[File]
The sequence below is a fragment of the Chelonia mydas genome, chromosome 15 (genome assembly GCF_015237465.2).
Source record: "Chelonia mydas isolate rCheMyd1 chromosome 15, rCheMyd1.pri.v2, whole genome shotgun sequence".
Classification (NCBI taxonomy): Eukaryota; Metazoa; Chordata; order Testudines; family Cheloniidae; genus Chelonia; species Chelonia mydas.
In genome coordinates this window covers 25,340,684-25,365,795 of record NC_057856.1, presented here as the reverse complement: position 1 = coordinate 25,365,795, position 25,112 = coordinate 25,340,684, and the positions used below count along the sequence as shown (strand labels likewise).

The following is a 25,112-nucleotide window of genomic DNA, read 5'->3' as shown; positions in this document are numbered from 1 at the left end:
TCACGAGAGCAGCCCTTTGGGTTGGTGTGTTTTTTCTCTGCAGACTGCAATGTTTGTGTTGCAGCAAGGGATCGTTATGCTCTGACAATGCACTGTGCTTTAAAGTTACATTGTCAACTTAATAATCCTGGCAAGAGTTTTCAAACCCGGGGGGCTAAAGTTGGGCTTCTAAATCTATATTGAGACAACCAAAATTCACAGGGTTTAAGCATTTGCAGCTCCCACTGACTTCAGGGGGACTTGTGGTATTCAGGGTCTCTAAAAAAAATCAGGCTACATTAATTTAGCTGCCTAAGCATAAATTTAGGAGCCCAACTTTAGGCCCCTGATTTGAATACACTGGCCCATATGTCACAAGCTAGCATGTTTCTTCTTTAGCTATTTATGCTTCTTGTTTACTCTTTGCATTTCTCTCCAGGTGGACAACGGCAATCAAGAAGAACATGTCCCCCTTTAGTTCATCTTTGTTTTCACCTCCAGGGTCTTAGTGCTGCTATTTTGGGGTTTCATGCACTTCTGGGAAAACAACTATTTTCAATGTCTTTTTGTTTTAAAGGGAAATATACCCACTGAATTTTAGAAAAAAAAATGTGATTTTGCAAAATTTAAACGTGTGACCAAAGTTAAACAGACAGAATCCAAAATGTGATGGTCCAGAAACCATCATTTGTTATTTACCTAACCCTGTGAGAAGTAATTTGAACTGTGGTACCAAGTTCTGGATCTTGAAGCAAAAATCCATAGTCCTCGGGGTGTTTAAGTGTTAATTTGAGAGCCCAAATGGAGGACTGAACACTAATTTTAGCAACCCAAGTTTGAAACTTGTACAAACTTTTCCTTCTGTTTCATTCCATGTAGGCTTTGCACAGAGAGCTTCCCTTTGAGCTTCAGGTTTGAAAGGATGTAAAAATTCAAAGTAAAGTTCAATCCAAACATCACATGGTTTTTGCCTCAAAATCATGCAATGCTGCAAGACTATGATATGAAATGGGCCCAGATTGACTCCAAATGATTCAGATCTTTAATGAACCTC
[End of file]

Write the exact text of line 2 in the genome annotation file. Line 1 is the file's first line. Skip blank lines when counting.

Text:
Source record: "Chelonia mydas isolate rCheMyd1 chromosome 15, rCheMyd1.pri.v2, whole genome shotgun sequence".